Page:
Gordon Johnson, Extension Ag Agent, Kent Co.; email@example.com
We have had a considerable amount of blackheart in Delaware potatoes this year. This is a disorder related to low oxygen conditions. Heavy rainfall in August, especially on our heavier silt loam soils, set up conditions for blackheart to develop. In soils that are flooded or that stay saturated for long periods of time, oxygen diffusion into potato tubers is restricted (oxygen diffusion is much slower through water than soil air spaces). Lack of oxygen to the tuber interior causes interior tissue to die and ultimately turn brown, purple, or black. When dug, tubers may appear normal on the outside, but when cut reveal the dead areas. This makes grading very difficult. With each truckload coming into the packing shed, a sample of tubers must be cut open and if a significant percentage show blackheart, the load is rejected.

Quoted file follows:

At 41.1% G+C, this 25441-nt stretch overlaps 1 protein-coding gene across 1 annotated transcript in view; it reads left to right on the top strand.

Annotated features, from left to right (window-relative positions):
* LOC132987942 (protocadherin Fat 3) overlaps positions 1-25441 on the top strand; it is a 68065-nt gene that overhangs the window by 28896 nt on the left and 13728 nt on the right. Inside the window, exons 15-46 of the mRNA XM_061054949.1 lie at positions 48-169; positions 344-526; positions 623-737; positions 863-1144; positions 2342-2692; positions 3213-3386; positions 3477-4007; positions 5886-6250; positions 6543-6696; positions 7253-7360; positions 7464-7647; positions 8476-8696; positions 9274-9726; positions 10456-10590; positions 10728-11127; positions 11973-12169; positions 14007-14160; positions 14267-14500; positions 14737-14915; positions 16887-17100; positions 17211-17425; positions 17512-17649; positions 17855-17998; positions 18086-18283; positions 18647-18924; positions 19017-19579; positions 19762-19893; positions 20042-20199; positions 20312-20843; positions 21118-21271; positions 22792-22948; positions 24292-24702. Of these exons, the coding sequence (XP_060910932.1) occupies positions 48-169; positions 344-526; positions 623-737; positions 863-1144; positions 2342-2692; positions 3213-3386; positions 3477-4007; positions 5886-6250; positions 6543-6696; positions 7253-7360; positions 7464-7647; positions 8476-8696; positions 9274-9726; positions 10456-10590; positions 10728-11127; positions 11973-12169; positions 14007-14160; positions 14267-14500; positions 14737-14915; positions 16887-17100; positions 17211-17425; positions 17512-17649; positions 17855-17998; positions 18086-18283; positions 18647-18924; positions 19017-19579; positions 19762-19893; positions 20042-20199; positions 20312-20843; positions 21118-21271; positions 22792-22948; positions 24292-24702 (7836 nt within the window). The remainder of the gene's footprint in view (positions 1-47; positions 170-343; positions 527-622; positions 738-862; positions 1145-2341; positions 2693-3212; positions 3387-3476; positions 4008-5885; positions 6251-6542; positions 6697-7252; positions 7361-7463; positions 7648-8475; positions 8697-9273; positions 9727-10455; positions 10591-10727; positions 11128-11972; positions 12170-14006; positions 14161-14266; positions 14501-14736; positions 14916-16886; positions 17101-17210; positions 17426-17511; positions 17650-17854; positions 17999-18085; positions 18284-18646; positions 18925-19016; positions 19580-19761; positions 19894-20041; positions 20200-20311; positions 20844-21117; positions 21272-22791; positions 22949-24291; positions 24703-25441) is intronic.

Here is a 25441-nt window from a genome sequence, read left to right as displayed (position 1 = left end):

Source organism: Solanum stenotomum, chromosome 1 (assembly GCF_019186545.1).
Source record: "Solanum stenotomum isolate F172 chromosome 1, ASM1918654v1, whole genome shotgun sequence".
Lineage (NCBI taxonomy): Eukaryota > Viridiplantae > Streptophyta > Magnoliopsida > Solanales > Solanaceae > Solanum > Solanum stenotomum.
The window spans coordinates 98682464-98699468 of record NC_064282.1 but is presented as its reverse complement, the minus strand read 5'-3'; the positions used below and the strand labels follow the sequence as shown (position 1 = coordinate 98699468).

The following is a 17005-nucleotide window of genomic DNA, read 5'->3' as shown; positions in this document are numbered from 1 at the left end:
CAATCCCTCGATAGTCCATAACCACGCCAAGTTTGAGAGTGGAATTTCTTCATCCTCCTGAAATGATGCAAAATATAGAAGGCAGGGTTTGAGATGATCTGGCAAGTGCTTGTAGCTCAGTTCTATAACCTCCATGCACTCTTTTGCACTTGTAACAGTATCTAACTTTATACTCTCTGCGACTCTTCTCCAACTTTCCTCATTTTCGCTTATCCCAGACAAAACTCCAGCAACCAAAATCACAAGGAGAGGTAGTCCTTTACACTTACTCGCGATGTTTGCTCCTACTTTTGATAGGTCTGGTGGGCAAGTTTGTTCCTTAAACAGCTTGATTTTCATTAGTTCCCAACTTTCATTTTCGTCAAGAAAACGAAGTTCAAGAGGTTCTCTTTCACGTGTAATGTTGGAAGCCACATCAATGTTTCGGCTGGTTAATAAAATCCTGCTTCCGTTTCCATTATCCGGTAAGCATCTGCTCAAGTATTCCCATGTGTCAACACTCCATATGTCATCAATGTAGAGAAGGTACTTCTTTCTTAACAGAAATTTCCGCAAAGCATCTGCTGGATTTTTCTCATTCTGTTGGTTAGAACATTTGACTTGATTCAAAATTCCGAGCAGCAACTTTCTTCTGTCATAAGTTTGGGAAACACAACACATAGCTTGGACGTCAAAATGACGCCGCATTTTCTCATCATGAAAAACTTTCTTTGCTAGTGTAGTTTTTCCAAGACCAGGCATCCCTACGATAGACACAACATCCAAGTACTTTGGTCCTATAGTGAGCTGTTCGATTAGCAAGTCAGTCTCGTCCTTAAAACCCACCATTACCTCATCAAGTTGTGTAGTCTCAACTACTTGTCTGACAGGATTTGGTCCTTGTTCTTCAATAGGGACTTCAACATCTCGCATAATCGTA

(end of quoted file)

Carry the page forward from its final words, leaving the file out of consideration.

Blackheart can also occur when soils are compacted, restricting air movement; when soils are hot and tubers are respiring heavily, using up more oxygen that can diffuse through the soil; and in storage or shipping when piled too high or stacked too closely for long time periods, again restricting oxygen. Managing low oxygen blackheart in the field requires attention to drainage, forming high loose ridges around tubers (avoid cultivating and ridging when soils are wet), managing field traffic to limit compaction, and harvesting in a timely manner, targeting fields with higher potential for blackheart to be dug first. Low areas in fields may have to be examined (samples cut open to see the percent of blackheart) and passed over during harvest.